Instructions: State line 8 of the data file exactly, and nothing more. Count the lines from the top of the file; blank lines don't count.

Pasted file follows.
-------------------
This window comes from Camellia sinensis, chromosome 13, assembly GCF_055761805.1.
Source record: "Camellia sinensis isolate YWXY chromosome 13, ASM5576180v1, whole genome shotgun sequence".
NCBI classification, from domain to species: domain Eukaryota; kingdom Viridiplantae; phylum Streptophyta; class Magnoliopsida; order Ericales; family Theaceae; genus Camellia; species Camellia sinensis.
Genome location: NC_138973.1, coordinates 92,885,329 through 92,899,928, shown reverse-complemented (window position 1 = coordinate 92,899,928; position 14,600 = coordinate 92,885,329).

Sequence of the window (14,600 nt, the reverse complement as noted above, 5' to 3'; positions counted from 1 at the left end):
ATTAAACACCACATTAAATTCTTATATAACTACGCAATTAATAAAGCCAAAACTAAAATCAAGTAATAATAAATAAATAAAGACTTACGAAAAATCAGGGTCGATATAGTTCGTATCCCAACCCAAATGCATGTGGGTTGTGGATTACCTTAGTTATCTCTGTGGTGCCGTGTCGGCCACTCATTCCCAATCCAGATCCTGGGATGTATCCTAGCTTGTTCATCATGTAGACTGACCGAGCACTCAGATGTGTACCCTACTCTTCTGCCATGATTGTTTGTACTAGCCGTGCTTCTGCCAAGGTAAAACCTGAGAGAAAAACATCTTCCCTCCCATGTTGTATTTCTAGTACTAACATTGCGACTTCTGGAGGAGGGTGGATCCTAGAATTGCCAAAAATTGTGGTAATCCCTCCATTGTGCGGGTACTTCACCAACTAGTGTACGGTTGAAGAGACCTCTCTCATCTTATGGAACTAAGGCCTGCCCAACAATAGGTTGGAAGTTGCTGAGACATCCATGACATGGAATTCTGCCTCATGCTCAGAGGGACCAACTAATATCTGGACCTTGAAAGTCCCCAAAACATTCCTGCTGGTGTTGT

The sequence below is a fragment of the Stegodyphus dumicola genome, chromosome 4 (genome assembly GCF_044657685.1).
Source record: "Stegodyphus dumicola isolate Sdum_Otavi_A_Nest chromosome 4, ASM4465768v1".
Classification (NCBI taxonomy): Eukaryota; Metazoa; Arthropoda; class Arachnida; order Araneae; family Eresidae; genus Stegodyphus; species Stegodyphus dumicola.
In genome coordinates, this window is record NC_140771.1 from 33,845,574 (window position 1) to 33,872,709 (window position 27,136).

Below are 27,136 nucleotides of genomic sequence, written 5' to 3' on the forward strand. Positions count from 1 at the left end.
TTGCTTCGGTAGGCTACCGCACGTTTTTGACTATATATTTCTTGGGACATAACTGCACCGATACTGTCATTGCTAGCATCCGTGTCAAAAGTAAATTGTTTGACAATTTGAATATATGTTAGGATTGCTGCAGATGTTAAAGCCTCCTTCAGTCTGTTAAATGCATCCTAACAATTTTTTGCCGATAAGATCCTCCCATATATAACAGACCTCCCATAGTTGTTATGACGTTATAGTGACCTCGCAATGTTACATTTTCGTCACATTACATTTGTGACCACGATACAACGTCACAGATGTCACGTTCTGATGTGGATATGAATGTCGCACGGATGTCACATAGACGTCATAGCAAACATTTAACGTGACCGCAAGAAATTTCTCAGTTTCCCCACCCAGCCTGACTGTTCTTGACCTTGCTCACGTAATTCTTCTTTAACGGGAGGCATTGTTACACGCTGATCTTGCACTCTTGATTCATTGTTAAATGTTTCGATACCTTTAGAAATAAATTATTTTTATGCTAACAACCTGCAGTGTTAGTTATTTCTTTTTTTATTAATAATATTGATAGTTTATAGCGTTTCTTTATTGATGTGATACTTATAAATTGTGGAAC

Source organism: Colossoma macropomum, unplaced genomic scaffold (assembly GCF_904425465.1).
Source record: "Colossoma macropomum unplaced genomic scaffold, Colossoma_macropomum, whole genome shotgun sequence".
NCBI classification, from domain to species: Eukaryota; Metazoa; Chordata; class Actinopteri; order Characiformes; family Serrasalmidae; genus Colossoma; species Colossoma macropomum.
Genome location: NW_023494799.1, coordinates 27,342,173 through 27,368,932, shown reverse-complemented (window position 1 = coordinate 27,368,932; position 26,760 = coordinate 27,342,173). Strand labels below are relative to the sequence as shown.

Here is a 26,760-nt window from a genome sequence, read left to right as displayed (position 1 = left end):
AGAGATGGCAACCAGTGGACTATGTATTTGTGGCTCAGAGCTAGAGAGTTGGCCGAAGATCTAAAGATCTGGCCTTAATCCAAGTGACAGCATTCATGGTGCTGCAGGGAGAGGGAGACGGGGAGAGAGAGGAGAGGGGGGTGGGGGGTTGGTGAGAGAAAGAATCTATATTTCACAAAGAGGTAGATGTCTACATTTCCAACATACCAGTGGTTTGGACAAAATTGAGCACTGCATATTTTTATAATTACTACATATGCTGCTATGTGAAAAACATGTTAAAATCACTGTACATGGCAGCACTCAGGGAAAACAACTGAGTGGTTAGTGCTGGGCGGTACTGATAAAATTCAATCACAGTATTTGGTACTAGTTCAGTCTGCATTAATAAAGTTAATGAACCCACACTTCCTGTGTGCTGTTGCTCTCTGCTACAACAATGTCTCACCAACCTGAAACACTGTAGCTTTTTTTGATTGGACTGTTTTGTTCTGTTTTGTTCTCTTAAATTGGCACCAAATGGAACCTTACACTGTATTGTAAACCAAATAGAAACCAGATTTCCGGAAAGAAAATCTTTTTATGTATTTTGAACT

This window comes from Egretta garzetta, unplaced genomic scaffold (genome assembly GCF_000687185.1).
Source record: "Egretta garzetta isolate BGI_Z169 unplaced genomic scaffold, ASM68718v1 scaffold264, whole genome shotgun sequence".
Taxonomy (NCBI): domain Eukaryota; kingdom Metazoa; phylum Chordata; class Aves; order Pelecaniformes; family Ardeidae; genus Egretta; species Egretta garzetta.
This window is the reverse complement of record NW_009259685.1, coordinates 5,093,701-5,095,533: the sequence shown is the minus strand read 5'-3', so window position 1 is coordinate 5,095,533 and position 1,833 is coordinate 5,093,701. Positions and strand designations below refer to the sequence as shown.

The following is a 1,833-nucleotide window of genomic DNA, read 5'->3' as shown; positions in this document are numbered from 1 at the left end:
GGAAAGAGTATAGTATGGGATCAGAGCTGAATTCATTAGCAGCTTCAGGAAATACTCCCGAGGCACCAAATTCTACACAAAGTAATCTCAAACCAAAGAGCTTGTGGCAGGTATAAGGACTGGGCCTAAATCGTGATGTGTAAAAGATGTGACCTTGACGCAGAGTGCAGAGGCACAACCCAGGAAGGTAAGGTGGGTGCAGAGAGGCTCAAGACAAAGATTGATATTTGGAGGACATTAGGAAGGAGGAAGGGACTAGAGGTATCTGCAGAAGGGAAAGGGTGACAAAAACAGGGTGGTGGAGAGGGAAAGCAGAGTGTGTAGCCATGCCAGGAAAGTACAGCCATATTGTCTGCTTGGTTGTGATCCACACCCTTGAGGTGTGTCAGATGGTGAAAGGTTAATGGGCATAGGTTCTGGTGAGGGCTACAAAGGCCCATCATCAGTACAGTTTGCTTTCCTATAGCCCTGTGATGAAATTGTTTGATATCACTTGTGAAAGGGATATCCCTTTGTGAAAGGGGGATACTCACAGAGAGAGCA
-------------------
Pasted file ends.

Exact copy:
Source record: "Stegodyphus dumicola isolate Sdum_Otavi_A_Nest chromosome 4, ASM4465768v1".